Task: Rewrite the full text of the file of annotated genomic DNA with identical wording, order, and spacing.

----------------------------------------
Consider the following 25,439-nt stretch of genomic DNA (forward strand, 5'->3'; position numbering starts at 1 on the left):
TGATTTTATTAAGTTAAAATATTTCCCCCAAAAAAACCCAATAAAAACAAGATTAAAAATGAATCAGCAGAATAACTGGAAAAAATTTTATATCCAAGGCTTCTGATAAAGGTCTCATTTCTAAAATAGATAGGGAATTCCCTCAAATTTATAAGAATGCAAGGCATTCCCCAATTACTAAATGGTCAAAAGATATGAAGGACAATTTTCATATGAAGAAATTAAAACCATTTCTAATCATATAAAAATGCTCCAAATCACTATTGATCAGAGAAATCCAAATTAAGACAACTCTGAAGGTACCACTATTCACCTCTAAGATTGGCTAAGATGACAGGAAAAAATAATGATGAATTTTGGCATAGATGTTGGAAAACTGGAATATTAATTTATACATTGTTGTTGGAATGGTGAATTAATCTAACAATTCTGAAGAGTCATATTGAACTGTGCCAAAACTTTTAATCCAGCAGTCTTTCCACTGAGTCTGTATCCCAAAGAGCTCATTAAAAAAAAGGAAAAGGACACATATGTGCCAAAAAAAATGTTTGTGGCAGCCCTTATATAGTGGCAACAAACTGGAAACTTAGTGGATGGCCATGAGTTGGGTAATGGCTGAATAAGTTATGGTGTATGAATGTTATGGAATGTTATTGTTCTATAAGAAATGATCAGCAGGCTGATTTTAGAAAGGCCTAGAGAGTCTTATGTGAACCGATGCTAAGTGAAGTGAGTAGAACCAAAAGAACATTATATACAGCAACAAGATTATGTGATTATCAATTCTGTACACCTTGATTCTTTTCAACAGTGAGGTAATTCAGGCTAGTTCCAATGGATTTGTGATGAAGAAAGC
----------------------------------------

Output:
Consider the following 25,439-nt stretch of genomic DNA (forward strand, 5'->3'; position numbering starts at 1 on the left):
TGATTTTATTAAGTTAAAATATTTCCCCCAAAAAAACCCAATAAAAACAAGATTAAAAATGAATCAGCAGAATAACTGGAAAAAATTTTATATCCAAGGCTTCTGATAAAGGTCTCATTTCTAAAATAGATAGGGAATTCCCTCAAATTTATAAGAATGCAAGGCATTCCCCAATTACTAAATGGTCAAAAGATATGAAGGACAATTTTCATATGAAGAAATTAAAACCATTTCTAATCATATAAAAATGCTCCAAATCACTATTGATCAGAGAAATCCAAATTAAGACAACTCTGAAGGTACCACTATTCACCTCTAAGATTGGCTAAGATGACAGGAAAAAATAATGATGAATTTTGGCATAGATGTTGGAAAACTGGAATATTAATTTATACATTGTTGTTGGAATGGTGAATTAATCTAACAATTCTGAAGAGTCATATTGAACTGTGCCAAAACTTTTAATCCAGCAGTCTTTCCACTGAGTCTGTATCCCAAAGAGCTCATTAAAAAAAAGGAAAAGGACACATATGTGCCAAAAAAAATGTTTGTGGCAGCCCTTATATAGTGGCAACAAACTGGAAACTTAGTGGATGGCCATGAGTTGGGTAATGGCTGAATAAGTTATGGTGTATGAATGTTATGGAATGTTATTGTTCTATAAGAAATGATCAGCAGGCTGATTTTAGAAAGGCCTAGAGAGTCTTATGTGAACCGATGCTAAGTGAAGTGAGTAGAACCAAAAGAACATTATATACAGCAACAAGATTATGTGATTATCAATTCTGTACACCTTGATTCTTTTCAACAGTGAGGTAATTCAGGCTAGTTCCAATGGATTTGTGATGAAGAAAGC